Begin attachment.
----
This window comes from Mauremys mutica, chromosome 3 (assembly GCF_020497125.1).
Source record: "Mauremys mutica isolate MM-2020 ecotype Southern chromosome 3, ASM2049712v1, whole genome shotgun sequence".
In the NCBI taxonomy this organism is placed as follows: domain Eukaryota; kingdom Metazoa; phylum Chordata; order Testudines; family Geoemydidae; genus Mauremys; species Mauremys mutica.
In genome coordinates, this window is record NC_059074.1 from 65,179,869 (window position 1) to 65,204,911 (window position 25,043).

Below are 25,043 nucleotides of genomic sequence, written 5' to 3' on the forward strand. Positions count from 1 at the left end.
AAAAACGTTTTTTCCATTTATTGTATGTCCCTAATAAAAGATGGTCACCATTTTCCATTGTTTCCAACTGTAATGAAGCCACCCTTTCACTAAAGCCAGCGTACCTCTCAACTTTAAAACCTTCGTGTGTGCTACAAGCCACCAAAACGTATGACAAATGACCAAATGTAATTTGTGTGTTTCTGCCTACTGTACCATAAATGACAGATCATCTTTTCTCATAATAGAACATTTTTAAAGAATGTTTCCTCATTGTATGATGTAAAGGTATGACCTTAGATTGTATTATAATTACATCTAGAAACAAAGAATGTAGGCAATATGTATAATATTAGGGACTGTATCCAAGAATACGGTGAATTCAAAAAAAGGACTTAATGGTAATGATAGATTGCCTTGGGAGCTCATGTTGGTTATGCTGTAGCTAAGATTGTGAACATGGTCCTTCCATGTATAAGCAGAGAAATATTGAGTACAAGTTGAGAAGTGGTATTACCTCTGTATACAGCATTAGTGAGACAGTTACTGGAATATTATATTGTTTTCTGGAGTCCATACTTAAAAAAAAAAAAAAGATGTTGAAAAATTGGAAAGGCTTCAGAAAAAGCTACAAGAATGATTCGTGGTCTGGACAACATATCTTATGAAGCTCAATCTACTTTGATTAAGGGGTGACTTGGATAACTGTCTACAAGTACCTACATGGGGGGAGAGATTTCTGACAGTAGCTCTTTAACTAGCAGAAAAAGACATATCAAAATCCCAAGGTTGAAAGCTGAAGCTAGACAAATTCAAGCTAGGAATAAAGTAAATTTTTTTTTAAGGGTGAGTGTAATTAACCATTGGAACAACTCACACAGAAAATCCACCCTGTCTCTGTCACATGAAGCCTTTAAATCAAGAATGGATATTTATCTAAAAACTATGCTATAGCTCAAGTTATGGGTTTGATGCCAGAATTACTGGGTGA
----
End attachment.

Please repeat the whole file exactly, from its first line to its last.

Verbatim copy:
This window comes from Mauremys mutica, chromosome 3 (assembly GCF_020497125.1).
Source record: "Mauremys mutica isolate MM-2020 ecotype Southern chromosome 3, ASM2049712v1, whole genome shotgun sequence".
In the NCBI taxonomy this organism is placed as follows: domain Eukaryota; kingdom Metazoa; phylum Chordata; order Testudines; family Geoemydidae; genus Mauremys; species Mauremys mutica.
In genome coordinates, this window is record NC_059074.1 from 65,179,869 (window position 1) to 65,204,911 (window position 25,043).

Below are 25,043 nucleotides of genomic sequence, written 5' to 3' on the forward strand. Positions count from 1 at the left end.
AAAAACGTTTTTTCCATTTATTGTATGTCCCTAATAAAAGATGGTCACCATTTTCCATTGTTTCCAACTGTAATGAAGCCACCCTTTCACTAAAGCCAGCGTACCTCTCAACTTTAAAACCTTCGTGTGTGCTACAAGCCACCAAAACGTATGACAAATGACCAAATGTAATTTGTGTGTTTCTGCCTACTGTACCATAAATGACAGATCATCTTTTCTCATAATAGAACATTTTTAAAGAATGTTTCCTCATTGTATGATGTAAAGGTATGACCTTAGATTGTATTATAATTACATCTAGAAACAAAGAATGTAGGCAATATGTATAATATTAGGGACTGTATCCAAGAATACGGTGAATTCAAAAAAAGGACTTAATGGTAATGATAGATTGCCTTGGGAGCTCATGTTGGTTATGCTGTAGCTAAGATTGTGAACATGGTCCTTCCATGTATAAGCAGAGAAATATTGAGTACAAGTTGAGAAGTGGTATTACCTCTGTATACAGCATTAGTGAGACAGTTACTGGAATATTATATTGTTTTCTGGAGTCCATACTTAAAAAAAAAAAAAAGATGTTGAAAAATTGGAAAGGCTTCAGAAAAAGCTACAAGAATGATTCGTGGTCTGGACAACATATCTTATGAAGCTCAATCTACTTTGATTAAGGGGTGACTTGGATAACTGTCTACAAGTACCTACATGGGGGGAGAGATTTCTGACAGTAGCTCTTTAACTAGCAGAAAAAGACATATCAAAATCCCAAGGTTGAAAGCTGAAGCTAGACAAATTCAAGCTAGGAATAAAGTAAATTTTTTTTTAAGGGTGAGTGTAATTAACCATTGGAACAACTCACACAGAAAATCCACCCTGTCTCTGTCACATGAAGCCTTTAAATCAAGAATGGATATTTATCTAAAAACTATGCTATAGCTCAAGTTATGGGTTTGATGCCAGAATTACTGGGTGA